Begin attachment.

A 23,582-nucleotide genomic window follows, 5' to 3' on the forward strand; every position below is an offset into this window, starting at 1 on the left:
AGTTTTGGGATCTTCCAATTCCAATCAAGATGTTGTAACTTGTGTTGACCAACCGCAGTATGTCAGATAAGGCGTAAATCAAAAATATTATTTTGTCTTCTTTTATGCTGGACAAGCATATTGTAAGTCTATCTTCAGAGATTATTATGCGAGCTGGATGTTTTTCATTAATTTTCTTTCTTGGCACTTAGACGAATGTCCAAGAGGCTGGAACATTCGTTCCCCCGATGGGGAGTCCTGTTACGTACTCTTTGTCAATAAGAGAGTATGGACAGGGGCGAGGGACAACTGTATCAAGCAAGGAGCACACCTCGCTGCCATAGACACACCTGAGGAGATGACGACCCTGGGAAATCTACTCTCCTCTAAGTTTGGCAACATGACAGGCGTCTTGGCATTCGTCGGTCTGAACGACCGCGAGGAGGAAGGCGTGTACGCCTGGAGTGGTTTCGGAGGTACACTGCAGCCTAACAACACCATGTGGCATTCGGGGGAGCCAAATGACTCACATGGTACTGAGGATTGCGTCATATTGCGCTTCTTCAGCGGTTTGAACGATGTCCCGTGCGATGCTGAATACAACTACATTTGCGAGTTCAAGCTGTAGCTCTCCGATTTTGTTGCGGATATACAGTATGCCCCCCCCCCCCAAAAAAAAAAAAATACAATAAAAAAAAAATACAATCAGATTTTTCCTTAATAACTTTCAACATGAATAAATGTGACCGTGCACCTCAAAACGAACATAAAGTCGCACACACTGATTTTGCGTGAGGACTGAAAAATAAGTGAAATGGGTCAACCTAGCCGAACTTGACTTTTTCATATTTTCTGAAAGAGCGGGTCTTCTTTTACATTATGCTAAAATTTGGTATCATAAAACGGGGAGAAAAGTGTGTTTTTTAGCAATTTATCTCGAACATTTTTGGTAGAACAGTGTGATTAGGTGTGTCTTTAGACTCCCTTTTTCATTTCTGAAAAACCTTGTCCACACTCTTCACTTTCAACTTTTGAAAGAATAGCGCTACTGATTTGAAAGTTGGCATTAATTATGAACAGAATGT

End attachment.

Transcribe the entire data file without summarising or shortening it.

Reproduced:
A 23,582-nucleotide genomic window follows, 5' to 3' on the forward strand; every position below is an offset into this window, starting at 1 on the left:
AGTTTTGGGATCTTCCAATTCCAATCAAGATGTTGTAACTTGTGTTGACCAACCGCAGTATGTCAGATAAGGCGTAAATCAAAAATATTATTTTGTCTTCTTTTATGCTGGACAAGCATATTGTAAGTCTATCTTCAGAGATTATTATGCGAGCTGGATGTTTTTCATTAATTTTCTTTCTTGGCACTTAGACGAATGTCCAAGAGGCTGGAACATTCGTTCCCCCGATGGGGAGTCCTGTTACGTACTCTTTGTCAATAAGAGAGTATGGACAGGGGCGAGGGACAACTGTATCAAGCAAGGAGCACACCTCGCTGCCATAGACACACCTGAGGAGATGACGACCCTGGGAAATCTACTCTCCTCTAAGTTTGGCAACATGACAGGCGTCTTGGCATTCGTCGGTCTGAACGACCGCGAGGAGGAAGGCGTGTACGCCTGGAGTGGTTTCGGAGGTACACTGCAGCCTAACAACACCATGTGGCATTCGGGGGAGCCAAATGACTCACATGGTACTGAGGATTGCGTCATATTGCGCTTCTTCAGCGGTTTGAACGATGTCCCGTGCGATGCTGAATACAACTACATTTGCGAGTTCAAGCTGTAGCTCTCCGATTTTGTTGCGGATATACAGTATGCCCCCCCCCCCCAAAAAAAAAAAAATACAATAAAAAAAAAATACAATCAGATTTTTCCTTAATAACTTTCAACATGAATAAATGTGACCGTGCACCTCAAAACGAACATAAAGTCGCACACACTGATTTTGCGTGAGGACTGAAAAATAAGTGAAATGGGTCAACCTAGCCGAACTTGACTTTTTCATATTTTCTGAAAGAGCGGGTCTTCTTTTACATTATGCTAAAATTTGGTATCATAAAACGGGGAGAAAAGTGTGTTTTTTAGCAATTTATCTCGAACATTTTTGGTAGAACAGTGTGATTAGGTGTGTCTTTAGACTCCCTTTTTCATTTCTGAAAAACCTTGTCCACACTCTTCACTTTCAACTTTTGAAAGAATAGCGCTACTGATTTGAAAGTTGGCATTAATTATGAACAGAATGT